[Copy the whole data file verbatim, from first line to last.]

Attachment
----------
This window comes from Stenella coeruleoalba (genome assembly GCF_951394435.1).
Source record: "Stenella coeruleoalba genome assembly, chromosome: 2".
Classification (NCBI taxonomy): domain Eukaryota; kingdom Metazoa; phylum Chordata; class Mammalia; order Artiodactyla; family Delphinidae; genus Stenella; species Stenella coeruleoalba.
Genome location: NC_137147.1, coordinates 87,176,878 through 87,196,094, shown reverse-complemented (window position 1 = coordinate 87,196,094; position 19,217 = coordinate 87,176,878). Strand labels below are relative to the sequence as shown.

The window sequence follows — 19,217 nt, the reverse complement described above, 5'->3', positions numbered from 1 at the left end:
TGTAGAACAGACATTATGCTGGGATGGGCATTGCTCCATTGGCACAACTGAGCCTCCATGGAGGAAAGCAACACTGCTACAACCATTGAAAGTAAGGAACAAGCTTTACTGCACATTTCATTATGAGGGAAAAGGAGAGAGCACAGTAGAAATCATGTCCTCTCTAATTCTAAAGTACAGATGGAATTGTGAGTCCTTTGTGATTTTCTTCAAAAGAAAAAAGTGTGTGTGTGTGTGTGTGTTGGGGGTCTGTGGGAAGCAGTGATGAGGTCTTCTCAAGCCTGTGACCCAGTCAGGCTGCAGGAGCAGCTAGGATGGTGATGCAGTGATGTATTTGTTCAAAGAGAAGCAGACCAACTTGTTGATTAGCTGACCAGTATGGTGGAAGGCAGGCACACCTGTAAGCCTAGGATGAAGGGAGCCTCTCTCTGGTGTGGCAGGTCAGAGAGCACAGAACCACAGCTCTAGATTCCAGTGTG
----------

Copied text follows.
This window comes from Stenella coeruleoalba (genome assembly GCF_951394435.1).
Source record: "Stenella coeruleoalba genome assembly, chromosome: 2".
Classification (NCBI taxonomy): domain Eukaryota; kingdom Metazoa; phylum Chordata; class Mammalia; order Artiodactyla; family Delphinidae; genus Stenella; species Stenella coeruleoalba.
Genome location: NC_137147.1, coordinates 87,176,878 through 87,196,094, shown reverse-complemented (window position 1 = coordinate 87,196,094; position 19,217 = coordinate 87,176,878). Strand labels below are relative to the sequence as shown.

The window sequence follows — 19,217 nt, the reverse complement described above, 5'->3', positions numbered from 1 at the left end:
TGTAGAACAGACATTATGCTGGGATGGGCATTGCTCCATTGGCACAACTGAGCCTCCATGGAGGAAAGCAACACTGCTACAACCATTGAAAGTAAGGAACAAGCTTTACTGCACATTTCATTATGAGGGAAAAGGAGAGAGCACAGTAGAAATCATGTCCTCTCTAATTCTAAAGTACAGATGGAATTGTGAGTCCTTTGTGATTTTCTTCAAAAGAAAAAAGTGTGTGTGTGTGTGTGTGTTGGGGGTCTGTGGGAAGCAGTGATGAGGTCTTCTCAAGCCTGTGACCCAGTCAGGCTGCAGGAGCAGCTAGGATGGTGATGCAGTGATGTATTTGTTCAAAGAGAAGCAGACCAACTTGTTGATTAGCTGACCAGTATGGTGGAAGGCAGGCACACCTGTAAGCCTAGGATGAAGGGAGCCTCTCTCTGGTGTGGCAGGTCAGAGAGCACAGAACCACAGCTCTAGATTCCAGTGTG